Yet there are obvious conflicts in a system put in place where a legal protector benefits financially from their charge remaining under their protection.
Jamie has earned US$16,000 ($22,000) a month for his role, plus significant percentages of the millions his daughter makes from touring and merchandise.
This would be difficult, if not impossible, under the law in England and Wales, say experts, where those in charge of deputyships must submit a report each year, including a rigorous explanation for any sum they award themselves bigger than £500 ($985).
In a widely noted legal irony, the pop star also foots the bill for her father's lawyers, who are working to restrict her freedom.
The case raises other questions, too. How did we get to a position where one of the biggest pop singers of our times, a much-loved multimillionaire superstar who has been a household name since she was a teenager, winds up in court tearfully comparing herself to a victim of sex trafficking?
To many, it is more evidence of something intrinsically awry with the very system by which the music industry nurtures and exploits young talent, particularly young women.
Last week, the Scottish singer Shirley Manson of Garbage, the American alternative rock group, expressed frustration in the Telegraph with an industry that's "entirely unregulated, that legitimises the selling of teenagers. The insatiable appetite for young flesh is sickening. Children should not be used to make money for big corporations".
Spears, of course, was 10 when she first appeared in the Mickey Mouse Club TV series; 15 when she signed with Jive Records; and 16 when she released her debut single, Hit Me Baby One More Time, with a video that cast her as a sexy schoolgirl.
Most of her early music was written and produced by teams of older men. It's easy to see parallels with the story of Amy Winehouse, who died from alcohol poisoning exacerbated by bulimia in 2011.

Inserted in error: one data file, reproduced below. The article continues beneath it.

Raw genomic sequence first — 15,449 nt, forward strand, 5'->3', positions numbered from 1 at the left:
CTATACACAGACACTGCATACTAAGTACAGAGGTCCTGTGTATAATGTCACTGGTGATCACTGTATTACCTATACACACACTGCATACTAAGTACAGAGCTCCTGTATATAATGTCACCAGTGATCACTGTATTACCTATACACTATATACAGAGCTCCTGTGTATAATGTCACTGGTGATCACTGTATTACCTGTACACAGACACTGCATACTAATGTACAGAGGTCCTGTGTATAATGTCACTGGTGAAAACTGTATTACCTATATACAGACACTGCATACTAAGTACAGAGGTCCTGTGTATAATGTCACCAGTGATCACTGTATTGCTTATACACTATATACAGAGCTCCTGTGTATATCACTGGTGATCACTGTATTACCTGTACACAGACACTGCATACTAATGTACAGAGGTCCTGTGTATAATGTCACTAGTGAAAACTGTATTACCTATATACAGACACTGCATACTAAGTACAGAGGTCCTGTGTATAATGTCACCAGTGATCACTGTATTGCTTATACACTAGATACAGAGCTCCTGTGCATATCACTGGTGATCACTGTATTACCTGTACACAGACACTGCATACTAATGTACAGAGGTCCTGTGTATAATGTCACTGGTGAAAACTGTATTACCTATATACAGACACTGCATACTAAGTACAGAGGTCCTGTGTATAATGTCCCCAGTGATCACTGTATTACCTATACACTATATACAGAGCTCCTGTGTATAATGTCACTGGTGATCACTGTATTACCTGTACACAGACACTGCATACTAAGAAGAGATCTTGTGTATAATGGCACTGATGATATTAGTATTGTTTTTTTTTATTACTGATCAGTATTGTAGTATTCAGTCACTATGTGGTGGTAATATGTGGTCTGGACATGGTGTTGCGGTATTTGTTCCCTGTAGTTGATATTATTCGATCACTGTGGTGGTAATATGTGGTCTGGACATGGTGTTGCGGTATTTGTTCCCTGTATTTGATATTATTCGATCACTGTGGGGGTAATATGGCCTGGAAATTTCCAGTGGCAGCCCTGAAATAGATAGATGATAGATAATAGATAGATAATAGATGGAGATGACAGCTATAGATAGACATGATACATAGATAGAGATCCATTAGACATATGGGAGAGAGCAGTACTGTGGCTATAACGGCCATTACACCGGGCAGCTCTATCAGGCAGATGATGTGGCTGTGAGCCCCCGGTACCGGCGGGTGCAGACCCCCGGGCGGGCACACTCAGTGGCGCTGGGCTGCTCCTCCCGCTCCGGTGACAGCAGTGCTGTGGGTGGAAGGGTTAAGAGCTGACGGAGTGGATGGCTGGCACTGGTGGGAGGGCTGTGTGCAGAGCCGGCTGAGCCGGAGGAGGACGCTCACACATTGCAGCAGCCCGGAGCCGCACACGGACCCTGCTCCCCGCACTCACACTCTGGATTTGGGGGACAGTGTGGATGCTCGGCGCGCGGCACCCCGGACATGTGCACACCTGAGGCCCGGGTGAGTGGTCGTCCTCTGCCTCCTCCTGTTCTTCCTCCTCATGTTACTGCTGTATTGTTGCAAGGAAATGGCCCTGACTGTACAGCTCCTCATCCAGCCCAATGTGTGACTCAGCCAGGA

Winehouse operated in a different area of music - more soul than pop - but she, too, was a teenage prodigy whose life spun out of control under the pressures of extreme fame and paparazzi harassment.
A newly published memoir, My Amy, by her closest friend Tyler James, describes how she was indulged and infantilised by the music industry, and yet left unprotected when she was most in need.
Those who benefited from her success were perhaps not best placed to look out for her personal interests, it has been suggested. Indeed, the revelations have left some Britney watchers feeling awkward, as if they were complicit in an exploitative sham.
Sarah Ditum, a feminist commentator and fan from the start, remembers watching the singer in Scarborough in 2018. "She was tremendous - every move on point, every song an event," she says. "But there was still a guilty fear that I was watching someone who didn't want to be there.
"Now I know that my suspicions were well-founded... What's clear too is that Britney's priority is her private, not her public, life."
The most valuable thing fans could do now, Ditum thinks, is "let her slip into self-determined obscurity".
Removing yourself from a conservatorship, however, is complex and legally messy. In California, the person has to convince a judge they are no longer mentally incapable, but doctors may testify with different opinions.
It's a similar process in England and Wales - but, in his 14 years of dealing with deputyships, Robert Lee, head of wills and probate at MSB Solicitors in Liverpool, has never known anybody to "escape".
"The person's mental impairment would [normally] only become worse," says Lee, who is surprised that Spears is still deemed mentally incapable, given she has released three albums during the conservatorship.
Campaigners will be heartened to see young stars now putting mental health first. Billie Eilish, 19, the American singer, has spoken openly about her depression and self-harm.
Yet until the music industry implements proper safeguards, further tragedies seem inevitable. Hopefully, Spears' story is ultimately one with a more upbeat trajectory, of a woman taking back control.